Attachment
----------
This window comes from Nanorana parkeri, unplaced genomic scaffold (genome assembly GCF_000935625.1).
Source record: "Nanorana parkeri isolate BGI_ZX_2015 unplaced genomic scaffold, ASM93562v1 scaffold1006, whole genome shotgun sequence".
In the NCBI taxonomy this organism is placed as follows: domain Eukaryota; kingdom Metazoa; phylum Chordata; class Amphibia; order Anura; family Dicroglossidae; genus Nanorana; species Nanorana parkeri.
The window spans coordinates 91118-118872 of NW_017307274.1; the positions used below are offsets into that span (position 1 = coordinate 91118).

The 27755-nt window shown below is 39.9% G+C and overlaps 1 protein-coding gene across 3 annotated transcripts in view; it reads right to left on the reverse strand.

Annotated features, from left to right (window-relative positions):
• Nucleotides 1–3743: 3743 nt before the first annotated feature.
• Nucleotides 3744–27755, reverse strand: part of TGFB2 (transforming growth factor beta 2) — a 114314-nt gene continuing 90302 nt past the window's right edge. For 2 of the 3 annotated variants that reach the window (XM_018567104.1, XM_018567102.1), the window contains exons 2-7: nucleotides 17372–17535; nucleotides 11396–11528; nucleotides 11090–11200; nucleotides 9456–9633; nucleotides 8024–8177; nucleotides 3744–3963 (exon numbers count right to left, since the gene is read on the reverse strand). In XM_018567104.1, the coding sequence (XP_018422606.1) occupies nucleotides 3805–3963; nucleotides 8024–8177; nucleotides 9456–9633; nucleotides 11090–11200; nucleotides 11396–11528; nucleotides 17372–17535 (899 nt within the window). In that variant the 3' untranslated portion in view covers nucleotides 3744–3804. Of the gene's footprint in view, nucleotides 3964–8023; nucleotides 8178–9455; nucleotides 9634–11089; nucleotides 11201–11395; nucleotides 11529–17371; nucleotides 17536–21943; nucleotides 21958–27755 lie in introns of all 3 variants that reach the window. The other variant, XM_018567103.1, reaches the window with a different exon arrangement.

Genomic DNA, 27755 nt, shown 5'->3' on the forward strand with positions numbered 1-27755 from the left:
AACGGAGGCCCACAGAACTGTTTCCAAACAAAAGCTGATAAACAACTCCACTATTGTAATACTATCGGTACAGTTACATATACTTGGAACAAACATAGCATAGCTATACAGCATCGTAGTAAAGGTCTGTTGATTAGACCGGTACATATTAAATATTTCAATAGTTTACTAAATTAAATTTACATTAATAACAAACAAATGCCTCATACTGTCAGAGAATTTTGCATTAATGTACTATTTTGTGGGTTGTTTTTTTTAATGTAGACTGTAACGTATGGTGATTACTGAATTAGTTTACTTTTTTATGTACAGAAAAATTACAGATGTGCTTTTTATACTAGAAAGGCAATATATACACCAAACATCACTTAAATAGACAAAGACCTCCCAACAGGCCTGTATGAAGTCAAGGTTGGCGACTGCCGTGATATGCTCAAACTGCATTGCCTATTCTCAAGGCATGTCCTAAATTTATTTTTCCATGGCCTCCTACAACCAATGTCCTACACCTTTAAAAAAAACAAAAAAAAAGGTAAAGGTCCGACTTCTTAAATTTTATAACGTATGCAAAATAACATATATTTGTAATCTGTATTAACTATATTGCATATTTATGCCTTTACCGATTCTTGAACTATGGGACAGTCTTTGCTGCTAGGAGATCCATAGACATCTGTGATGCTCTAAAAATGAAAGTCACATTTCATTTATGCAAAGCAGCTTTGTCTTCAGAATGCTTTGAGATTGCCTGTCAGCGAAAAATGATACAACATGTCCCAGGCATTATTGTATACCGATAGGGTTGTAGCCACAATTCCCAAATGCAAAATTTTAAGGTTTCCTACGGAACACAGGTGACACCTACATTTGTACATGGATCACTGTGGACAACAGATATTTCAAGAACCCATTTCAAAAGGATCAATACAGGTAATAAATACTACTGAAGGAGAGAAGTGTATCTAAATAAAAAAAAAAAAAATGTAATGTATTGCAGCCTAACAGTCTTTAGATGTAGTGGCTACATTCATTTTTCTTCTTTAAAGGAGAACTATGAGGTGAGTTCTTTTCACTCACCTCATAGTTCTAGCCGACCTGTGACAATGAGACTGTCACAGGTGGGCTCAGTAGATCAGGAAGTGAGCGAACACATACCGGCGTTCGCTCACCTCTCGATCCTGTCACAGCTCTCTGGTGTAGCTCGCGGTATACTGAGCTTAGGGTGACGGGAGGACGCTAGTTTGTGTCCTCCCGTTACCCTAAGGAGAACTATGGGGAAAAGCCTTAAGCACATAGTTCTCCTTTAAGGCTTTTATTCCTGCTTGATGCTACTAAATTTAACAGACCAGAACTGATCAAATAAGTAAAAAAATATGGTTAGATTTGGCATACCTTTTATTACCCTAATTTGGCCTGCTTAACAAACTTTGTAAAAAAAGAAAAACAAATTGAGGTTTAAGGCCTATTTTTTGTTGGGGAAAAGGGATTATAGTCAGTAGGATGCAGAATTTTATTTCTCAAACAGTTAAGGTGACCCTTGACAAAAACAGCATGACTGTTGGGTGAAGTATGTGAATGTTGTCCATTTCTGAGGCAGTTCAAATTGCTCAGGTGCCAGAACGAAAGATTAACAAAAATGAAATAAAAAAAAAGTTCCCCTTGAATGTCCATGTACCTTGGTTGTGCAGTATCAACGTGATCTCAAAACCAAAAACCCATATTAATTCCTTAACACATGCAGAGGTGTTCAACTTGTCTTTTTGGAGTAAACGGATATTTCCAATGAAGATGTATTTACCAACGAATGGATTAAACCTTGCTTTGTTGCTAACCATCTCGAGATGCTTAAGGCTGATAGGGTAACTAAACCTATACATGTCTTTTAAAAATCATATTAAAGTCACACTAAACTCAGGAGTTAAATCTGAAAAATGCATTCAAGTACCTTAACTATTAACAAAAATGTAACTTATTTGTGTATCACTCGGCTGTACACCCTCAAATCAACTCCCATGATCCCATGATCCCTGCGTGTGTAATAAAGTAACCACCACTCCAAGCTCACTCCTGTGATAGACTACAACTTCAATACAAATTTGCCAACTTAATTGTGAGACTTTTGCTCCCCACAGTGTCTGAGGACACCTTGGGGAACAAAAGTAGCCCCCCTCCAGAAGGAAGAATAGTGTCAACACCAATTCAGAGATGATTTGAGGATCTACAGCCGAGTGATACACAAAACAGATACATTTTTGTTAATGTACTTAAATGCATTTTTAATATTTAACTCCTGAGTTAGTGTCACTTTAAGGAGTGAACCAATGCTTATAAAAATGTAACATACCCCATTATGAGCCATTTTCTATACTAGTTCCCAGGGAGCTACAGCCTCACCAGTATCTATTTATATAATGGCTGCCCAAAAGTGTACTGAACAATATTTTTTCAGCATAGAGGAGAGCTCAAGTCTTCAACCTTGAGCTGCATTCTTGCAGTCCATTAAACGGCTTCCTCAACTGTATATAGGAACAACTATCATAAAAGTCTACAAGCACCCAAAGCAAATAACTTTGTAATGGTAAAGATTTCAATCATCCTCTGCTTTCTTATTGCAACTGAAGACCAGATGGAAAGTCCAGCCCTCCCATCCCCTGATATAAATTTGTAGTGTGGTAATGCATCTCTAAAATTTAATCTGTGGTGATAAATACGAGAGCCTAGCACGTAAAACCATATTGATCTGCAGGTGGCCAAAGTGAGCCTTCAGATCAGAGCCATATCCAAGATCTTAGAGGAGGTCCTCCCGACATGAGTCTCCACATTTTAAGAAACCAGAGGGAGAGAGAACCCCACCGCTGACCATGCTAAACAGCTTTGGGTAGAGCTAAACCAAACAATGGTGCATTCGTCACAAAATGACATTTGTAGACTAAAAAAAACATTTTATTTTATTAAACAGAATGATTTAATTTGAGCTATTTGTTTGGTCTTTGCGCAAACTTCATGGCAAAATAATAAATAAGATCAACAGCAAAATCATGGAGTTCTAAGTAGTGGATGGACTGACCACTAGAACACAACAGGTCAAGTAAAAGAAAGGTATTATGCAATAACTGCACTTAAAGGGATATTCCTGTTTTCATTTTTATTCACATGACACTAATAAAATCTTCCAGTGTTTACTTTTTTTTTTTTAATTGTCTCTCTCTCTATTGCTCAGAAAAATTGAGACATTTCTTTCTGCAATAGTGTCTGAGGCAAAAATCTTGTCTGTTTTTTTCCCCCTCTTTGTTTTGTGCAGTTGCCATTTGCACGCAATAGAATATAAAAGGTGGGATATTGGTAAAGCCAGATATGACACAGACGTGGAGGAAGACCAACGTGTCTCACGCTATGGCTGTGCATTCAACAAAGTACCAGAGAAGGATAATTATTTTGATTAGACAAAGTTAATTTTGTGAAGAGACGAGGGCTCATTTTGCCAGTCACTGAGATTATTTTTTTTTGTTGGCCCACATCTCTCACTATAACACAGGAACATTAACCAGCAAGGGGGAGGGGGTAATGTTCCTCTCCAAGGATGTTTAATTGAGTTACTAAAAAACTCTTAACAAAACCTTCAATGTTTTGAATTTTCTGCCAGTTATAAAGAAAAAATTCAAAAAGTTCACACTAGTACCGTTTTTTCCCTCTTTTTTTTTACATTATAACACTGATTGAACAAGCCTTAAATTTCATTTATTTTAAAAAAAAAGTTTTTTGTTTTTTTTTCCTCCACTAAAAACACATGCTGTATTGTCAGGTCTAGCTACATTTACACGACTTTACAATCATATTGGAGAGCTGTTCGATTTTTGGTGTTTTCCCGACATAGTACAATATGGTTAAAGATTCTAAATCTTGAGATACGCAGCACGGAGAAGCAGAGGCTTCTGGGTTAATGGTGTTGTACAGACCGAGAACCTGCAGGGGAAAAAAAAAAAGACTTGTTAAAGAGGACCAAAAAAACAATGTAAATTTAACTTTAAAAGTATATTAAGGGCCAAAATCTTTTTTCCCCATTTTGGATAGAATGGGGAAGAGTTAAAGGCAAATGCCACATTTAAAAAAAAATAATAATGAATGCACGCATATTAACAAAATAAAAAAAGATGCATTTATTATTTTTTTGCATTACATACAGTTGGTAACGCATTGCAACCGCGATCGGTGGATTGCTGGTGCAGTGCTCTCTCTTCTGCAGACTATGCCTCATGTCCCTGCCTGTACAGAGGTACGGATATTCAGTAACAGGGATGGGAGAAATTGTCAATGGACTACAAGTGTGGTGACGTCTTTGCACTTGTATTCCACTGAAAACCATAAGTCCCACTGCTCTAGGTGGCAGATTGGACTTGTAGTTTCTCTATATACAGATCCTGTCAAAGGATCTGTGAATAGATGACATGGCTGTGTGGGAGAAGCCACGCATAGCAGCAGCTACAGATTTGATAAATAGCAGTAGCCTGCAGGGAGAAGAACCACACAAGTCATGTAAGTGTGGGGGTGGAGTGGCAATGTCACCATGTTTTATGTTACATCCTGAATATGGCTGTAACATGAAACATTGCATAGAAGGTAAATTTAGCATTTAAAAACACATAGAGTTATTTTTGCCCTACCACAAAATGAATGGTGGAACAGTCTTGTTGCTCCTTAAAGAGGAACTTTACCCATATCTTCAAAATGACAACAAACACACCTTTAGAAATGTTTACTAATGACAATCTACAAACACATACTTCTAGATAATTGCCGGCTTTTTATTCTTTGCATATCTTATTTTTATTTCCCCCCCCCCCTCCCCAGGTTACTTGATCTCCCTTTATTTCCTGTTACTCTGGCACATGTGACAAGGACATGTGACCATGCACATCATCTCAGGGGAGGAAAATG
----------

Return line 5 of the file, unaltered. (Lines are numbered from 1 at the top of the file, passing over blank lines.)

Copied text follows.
The 27755-nt window shown below is 39.9% G+C and overlaps 1 protein-coding gene across 3 annotated transcripts in view; it reads right to left on the reverse strand.